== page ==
On June 7 the EU telecom ministers met in Brussels to discuss the progress of the proposed e-Privacy Regulation (ePR). There was no remarcable progress to speak of. Meanwhile, the presidency of the EU’s Council of the Ministers rotated to Finland and new promises are made that year 2020 will set in with a new e-Privacy Regulation. But hopes remain low.
The Regulation on Privacy and Electronic Communications (the longer name of the ePR) was proposed at the beginning of 2017 and its meaning was to replace the current EU e-Privacy Directive with a view to serve as another element of reinforcement of the trust and security in the Digital Single Market. Despite the fact that the European Parliament adopted the proposal within the same year, the Council of Ministers is still sleeping on it. The points of divergence are several, but in general they result from the differences of approach on confidentiality, where the Parliament’s expectation of strong protections comes contra to Council’s more business/technology applied approach which entertains a broader range of exceptions to seeking consent for cookies.
The examination of the proposal, conducted by the Working Party on Telecommunications and Information Society, proves to be a challenging step in the enactment process and has lasted almost two years under the presidencies of Malta, Estonia, Bulgaria, Austria, Romania and now Finland. Significant clarifications were made in regard of ePR’s interaction with new technologies such as IoT and AI. Continue to be under debate important aspects such as prevention, detection and reporting of child abuse imagery or the possibility of the Member States to limit the scope of obligations and rights set forth in the sections concerning the confidentiality of electronic communication data (Article 5 – 8), permitted processing of electronic communications data (Article 6), storage and erasure of electronic communications data (Article 7), and protection of end-users’ terminal equipment information (Article 8).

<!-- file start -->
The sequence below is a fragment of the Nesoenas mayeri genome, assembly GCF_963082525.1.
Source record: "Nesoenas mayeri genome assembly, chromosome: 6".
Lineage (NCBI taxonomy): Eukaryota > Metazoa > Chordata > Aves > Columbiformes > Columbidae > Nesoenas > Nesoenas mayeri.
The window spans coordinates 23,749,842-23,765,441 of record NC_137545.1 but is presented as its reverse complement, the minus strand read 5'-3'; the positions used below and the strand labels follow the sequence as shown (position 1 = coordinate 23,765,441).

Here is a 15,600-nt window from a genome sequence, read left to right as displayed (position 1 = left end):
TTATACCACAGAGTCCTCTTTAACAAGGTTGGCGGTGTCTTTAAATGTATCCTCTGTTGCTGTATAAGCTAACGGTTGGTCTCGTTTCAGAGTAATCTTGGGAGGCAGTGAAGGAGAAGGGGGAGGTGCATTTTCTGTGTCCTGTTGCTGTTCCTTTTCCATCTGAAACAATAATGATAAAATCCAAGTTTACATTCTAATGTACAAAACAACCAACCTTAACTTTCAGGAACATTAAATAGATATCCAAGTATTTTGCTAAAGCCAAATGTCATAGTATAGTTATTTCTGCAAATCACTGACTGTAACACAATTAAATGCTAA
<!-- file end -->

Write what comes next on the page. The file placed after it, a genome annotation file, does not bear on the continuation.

When enacted, ePR should be regarded as special, or lex specialis, to the GDPR (the General Data Protection Regulation, which entered into effect on 25 May 2018). What this really means is that in areas where ePR contains provisions of greater specificity and detail which may be contrary to more general and less detailed provisions in the GDPR purporting to address the same range of situations, the ePR will apply. This specificity or speciality of the e-privacy provisions is already mentioned in the GDPR (Article 95 and Recital 173), which states that GDPR shall not impose obligations on natural or legal persons in regard of data processing for which they are already subject to specific obligations under the Directive 2002/58/EC (the current e-Privacy act). Surely, this speciality effect will extend to provisions of the ePR, when in effect, a position already confirmed by the European Data Protection Board. The expected points of divergence between the two regulations are expected to flow from their respective areas of application: while GDPR regulates the processing of personal data belonging to natural persons, the ePR regulates electronic communication whether or not it includes personal data.